My team consisted of Philipp Altrock, Mik Black, Rafael Bravo, Oana Deac, Meghan Ferrall-Fairbanks, Gregory Kimmel, Roger Li, Karen Mann, Pierre Martinez, Margaret Myers, Fereshteh Nazari, Ana Osojnik, Hemachander Subramanian, Yannick Viossat, Michelle Wang, and Freddie Whiting.
We’ll have a report summarizing our findings at http://connect.biorxiv.org/relate/content/8
November 2nd the 8th Annual IMO Workshop concluded 4.5 days of intense collaborative research and problem-solving about evolutionary therapy. As in prior years, the workshop was comprised of both an educational event and competition during which the participants were divided into multiple teams combining clinical, experimental and theoretical members. This year 84 people participated, with 50 external visitors and 34 internal participants.
Team Green: (1st Place) Emma Carrick Smith, Gustavo De Leon, Mina Dinh, Khalid Hamed, David Lewis, Hui Ren, Christina Richards, Katerina Stankova, Holly Swain Ewald, Mathew Wicker, Joel Brown, Christine Chung, Audrey Freischel, Chandler Gatenbee, Arig Ibrahim Hashim, Mariyah Pressley, & Jeffrey West.
Team Orange: (2nd Place) Matthew Foster, Calum Gabbutt, Ester Gil Vazquez, Michalina Janiszewska, Adarsh Kumbhari, Ryan Schenck, Robyn Shuttleworth, Javier Urcuyo, Luis Zapata, Stanislav Avdieiev, Medhi Damaghi, Zeynep Eroglu, Jill Gallaher, Eunjung Kim, Kimberly Luddy, Tran Nguyen, & Mark Robertson-Tessi.
Team Blue: Xinzeng Feng, Jakob Nikolas, Dawn Lemanne, Cliona O’Farrelly, Immaculada Sorribes, Roisin Stephens, Maximilian Strobl, Iman Tavassoly, Noemi Vitos, Amrita Basu, Renee Brady, Chunzhe Duan, Heiko Enderling, Pedro Enriquez, Brandon Manley, Niveditha Nerlakanti, & Katarzyna Rejniak.
Team Yellow: Noemi Andor, Ou Deng, Nima Ghaderi, David Robert Grimes, Timon Heide, Xiaoming Liu, Jeffrey Peacock, Julia Pelesko, Ana Victoria Ponce Bobadilla, Seyedehsareh Seyedi, Jiawei Zhou, David Basanta, Bina Desai, Andriy Marusyk, Anna Miller, Robert Vander Velde, & Xiaohong Zhao.
Team Red: Mik Black, Rafael Bravo, Oana Deac, Pierre Martinez, Margaret Myers, Fereshteh Nazari, Ana Osojnik, Hemachander Subramanian, Yannick Viossat, Michelle Wang, Freddie Whiting, Philipp Altrock, Meghan Ferrall-Fairbanks, Gregory Kimmel, Roger Li, & Karen Mann.
As always the teams are presented with a cancer specific problem and then expected to come up with a model, solve it and give a presentation within the 4.5 days.
Despite major advances in cancer therapies, most metastatic cancers remain fatal because tumor cells have a remarkable capacity to evolve drug resistance, both through genetic and non-genetic mechanisms. A common maxim in cancer treatment is to “hit hard and fast” through dose-dense strategies that administer the highest possible drug dose in the shortest possible time period. The maximum tolerated dose (MTD) principle has been the standard-of-care for cancer treatment, however, it has not resulted in consistent cures in patients with disseminated cancers. An evolutionary flaw in this MTD strategy is the assumption that resistant populations are not present prior to therapy. It is now clear that cancer cells can be insensitive even to treatments that they have never encountered before. Therefore, MTD therapy that is designed to kill as many cancer cells as possible, although intuitively appealing, may be evolutionarily unwise. When high doses of drug are applied continuously, competitive release allows rapid emergence of resistant populations because of the combination of intense selection pressure and elimination of all potential “sensitive” competitors. An approach we have pioneered at Moffit is to deliver the minimum effective dose (MED) by only treating a subset of the tumor, ensuring that a drug-sensitive population is left behind when treatment stops, and allowing it to reestablish. Then, through repeated cycles of treatment, the tumor is kept under control for extended periods of time. The timing of each treatment will be specific to each cancer patient; how they respond to the initial treatment will dictate when the current treatment should stop and when the next round should begin. We have termed this approach “adaptive therapy”, where the dose and timing are adapted to each individual patient’s cancer. Adaptive therapy is a subset of a larger class of evolutionary-enlightened therapeutic approaches that embrace evolutionary principles to try and stay one step ahead of the complex evolving system that is cancer.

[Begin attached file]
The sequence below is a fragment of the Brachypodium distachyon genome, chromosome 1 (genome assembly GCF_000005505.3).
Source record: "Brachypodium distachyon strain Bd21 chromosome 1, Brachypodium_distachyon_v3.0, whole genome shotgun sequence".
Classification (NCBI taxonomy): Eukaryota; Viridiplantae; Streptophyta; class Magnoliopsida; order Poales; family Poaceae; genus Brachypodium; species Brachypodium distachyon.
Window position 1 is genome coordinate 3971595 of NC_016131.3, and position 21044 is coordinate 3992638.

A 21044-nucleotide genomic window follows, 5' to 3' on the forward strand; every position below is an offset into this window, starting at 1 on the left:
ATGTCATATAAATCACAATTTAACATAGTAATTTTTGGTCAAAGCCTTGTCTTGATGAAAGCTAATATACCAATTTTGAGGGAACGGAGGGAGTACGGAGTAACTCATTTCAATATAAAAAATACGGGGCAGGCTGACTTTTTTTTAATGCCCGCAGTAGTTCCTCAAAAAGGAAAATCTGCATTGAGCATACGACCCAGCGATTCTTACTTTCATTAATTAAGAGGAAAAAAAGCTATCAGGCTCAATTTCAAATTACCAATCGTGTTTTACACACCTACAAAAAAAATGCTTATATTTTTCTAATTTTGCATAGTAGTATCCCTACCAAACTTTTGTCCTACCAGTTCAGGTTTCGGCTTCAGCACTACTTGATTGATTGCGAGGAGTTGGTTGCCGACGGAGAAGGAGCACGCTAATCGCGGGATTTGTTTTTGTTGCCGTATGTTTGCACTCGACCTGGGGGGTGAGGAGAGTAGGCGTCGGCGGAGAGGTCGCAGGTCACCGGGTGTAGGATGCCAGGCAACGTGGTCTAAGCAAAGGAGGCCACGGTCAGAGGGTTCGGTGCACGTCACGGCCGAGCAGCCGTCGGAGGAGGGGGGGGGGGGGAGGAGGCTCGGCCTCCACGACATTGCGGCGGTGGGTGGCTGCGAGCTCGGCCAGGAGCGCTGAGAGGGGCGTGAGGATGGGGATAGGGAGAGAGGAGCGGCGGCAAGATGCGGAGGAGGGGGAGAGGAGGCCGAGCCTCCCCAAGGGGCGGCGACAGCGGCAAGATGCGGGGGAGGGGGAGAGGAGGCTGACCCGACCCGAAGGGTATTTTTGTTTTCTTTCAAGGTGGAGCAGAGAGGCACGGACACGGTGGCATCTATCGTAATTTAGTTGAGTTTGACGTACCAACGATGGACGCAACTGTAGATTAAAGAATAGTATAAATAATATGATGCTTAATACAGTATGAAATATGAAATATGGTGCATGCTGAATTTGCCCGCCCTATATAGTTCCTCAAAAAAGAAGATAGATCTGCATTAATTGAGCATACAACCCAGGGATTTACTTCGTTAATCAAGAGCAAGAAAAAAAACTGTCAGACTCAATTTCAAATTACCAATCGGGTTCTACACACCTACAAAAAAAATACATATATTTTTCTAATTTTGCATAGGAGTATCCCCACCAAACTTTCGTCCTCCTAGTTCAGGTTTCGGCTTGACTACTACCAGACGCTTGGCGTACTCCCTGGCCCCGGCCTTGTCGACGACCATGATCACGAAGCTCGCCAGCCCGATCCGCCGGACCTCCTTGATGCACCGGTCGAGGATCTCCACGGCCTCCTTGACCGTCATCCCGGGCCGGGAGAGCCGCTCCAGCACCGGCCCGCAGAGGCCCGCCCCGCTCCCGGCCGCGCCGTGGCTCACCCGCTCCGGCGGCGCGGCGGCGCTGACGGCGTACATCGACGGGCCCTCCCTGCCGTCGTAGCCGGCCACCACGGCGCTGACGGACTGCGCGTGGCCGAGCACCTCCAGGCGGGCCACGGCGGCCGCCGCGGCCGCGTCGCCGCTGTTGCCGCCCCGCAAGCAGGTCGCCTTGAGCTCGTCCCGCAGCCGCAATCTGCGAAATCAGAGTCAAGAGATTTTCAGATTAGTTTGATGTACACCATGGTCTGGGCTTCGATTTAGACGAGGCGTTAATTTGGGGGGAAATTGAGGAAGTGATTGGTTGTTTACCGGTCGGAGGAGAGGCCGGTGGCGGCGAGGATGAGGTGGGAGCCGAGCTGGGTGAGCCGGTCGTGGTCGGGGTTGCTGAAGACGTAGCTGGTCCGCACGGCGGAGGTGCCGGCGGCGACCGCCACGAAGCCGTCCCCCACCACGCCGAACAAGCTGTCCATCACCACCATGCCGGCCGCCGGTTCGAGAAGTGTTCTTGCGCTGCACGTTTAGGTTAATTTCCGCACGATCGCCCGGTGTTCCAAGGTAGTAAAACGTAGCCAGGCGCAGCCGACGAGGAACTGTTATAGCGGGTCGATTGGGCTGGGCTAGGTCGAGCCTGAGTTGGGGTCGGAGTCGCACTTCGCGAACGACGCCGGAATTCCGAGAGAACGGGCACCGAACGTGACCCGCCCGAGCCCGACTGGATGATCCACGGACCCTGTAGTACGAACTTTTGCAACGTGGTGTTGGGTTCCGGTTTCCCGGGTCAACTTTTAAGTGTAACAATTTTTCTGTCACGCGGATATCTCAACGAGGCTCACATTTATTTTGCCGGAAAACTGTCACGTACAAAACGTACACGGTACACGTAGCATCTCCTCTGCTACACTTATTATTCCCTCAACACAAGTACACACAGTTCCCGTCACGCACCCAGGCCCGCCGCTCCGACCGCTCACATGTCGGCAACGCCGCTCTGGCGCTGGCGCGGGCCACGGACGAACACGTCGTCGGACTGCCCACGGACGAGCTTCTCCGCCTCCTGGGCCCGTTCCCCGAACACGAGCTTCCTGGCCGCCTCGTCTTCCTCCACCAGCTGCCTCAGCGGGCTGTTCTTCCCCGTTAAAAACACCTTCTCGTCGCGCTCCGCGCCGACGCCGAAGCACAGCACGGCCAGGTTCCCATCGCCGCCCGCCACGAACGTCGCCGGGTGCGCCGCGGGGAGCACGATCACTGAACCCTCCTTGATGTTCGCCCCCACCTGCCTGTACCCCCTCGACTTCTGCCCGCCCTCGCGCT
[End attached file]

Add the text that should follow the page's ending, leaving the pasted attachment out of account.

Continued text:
While all participants find the event enriching and educational, the leaders of the winning teamof the event will be offered a $50K pilot grant to pursue their project further. This year Team Green, under the leadership of Joel Brown, was selected as the first place winners and the reciepents of the $50K pilot grant for their project entitled, “Designing and evaluating evolutionary therapies for advanced progressive thyroid cancer”
Congratulations, to Team Green and all the participants! We can’t wait to see what happens next year!